The tech oligarchs who already dominate our culture and commerce, manipulate our moods, and shape the behaviors of our children while accumulating capital at a rate unprecedented in at least a century want to fashion our urban future in a way that dramatically extends the reach of the surveillance state already evident in airports and on our phones.
Redesigning cities has become all the rage in the tech world, with Google parent company Alphabet leading the race to build a new city of its own and companies like Y Combinator, Lyft, Cisco, and Panasonic all vying to design the so-called smart city.
It goes without saying, this is not a matter of merely wanting to do good. These companies are promoting these new cities as fitter, happier, more productive, and convenient places, even as they are envisioning cities with expanded means to monitor our lives, and better market our previously private information to advertisers.
This drive is the latest expansion of the Valley’s narcissistic notion of “changing the world” through disruption of its existing structures and governments and the limits those still place on the tech giants’ grandest ambitions. This new urban vision negates the notion of organic city-building and replaces it with an algorithmic regime that seeks to rationalize, and control, our way of life.
In reality, Google is entering the “smart city” business in no small part to develop high-tech dormitories for youthful tech workers and the cheaper foreign noncitizen workers in the U.S., including H1B indentured servants; overall noncitizens make up the vast majority of the Valley’s tech workforce. Even as the tech fortunes have grown ever larger, the companies own workers have been left behind, with the average programmer earning about as much today as she did in 1998 even as housing costs in tech hubs have exploded.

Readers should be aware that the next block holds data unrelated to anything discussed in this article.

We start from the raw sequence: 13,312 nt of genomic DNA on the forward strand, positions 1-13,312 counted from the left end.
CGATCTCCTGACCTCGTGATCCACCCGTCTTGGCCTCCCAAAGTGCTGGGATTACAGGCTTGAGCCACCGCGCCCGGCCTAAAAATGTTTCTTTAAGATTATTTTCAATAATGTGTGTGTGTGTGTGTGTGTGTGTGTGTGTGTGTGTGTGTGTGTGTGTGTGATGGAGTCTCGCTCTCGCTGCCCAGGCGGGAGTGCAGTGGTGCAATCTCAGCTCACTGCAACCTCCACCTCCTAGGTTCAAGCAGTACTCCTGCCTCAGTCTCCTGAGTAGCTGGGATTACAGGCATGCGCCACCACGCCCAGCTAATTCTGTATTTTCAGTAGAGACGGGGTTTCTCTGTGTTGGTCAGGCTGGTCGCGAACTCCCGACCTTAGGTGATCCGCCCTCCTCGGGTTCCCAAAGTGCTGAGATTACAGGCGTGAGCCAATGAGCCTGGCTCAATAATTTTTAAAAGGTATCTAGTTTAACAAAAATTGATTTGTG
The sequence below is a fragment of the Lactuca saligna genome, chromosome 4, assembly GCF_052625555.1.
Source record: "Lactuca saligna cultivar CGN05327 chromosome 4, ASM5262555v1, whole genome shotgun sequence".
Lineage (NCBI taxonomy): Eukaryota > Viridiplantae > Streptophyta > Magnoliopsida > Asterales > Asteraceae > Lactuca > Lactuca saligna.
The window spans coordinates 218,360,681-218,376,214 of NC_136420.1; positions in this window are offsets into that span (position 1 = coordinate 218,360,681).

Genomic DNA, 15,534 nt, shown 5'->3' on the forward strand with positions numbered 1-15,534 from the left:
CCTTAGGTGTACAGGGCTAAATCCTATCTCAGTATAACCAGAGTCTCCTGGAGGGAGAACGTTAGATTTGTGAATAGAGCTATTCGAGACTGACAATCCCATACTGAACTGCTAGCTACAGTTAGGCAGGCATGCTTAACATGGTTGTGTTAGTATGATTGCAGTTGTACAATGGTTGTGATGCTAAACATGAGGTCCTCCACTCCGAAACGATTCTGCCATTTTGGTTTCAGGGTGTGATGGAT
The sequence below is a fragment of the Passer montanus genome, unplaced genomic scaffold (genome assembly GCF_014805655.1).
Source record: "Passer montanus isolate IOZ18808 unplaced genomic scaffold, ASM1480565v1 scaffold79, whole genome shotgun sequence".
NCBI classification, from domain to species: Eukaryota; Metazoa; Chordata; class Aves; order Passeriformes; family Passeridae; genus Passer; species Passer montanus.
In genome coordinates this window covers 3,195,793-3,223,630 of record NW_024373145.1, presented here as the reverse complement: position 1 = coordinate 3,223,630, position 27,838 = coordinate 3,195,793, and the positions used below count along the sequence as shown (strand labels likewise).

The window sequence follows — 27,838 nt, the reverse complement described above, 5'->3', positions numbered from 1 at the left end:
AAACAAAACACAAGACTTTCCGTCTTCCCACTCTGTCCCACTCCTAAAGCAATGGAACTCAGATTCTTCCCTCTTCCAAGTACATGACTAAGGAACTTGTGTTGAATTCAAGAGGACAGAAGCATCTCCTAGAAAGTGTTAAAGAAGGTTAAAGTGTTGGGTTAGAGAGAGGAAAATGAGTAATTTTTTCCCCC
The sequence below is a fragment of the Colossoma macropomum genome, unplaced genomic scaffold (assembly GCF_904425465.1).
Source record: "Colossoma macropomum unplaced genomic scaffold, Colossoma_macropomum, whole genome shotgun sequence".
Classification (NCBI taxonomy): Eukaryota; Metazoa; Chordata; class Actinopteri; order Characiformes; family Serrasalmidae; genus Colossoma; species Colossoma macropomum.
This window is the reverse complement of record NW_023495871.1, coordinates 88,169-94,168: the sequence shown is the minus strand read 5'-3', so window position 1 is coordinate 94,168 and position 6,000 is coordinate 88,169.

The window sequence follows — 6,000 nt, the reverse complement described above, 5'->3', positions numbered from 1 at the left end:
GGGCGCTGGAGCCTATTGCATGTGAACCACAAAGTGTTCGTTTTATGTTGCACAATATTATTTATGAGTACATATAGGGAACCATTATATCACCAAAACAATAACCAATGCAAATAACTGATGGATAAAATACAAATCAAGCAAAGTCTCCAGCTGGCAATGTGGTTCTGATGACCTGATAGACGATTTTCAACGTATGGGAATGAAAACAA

The drive to redesign our cities, however, is not really the end of the agenda of those who Aldous Huxley described as the top of the “scientific caste system.” The oligarchy has also worked to make our homes, our personal space, “connected” to their monitoring and money machines. This may be a multibillion-dollar market soon, but many who have employed such devices at home—appliances that track our activities and speak to us like loyal servants—find them “creepy,” as they should, given that their daily activities are fed back to enrich the high-tech hive mind. Both the city and house the future may owe more to Brave New World than Better Homes and Gardens.
This is a vision of the urban future in which the tech companies’ own workers and whatever other people with skills the machines haven’t yet replaced are a new class of urban serfs living in small apartments, along with a much larger class of dependent persons living on “income maintenance” and housing or housing subsidies provided by the state. “Bees exist on Earth to pollinate flowers, and maybe humans are here to build the machines,” observes professor Andrew Hudson-Smith, from University College London’s Centre for Advanced Spatial Analysis. “The city will be one big joined-up urban machine, and humans’ role on Earth will be done.”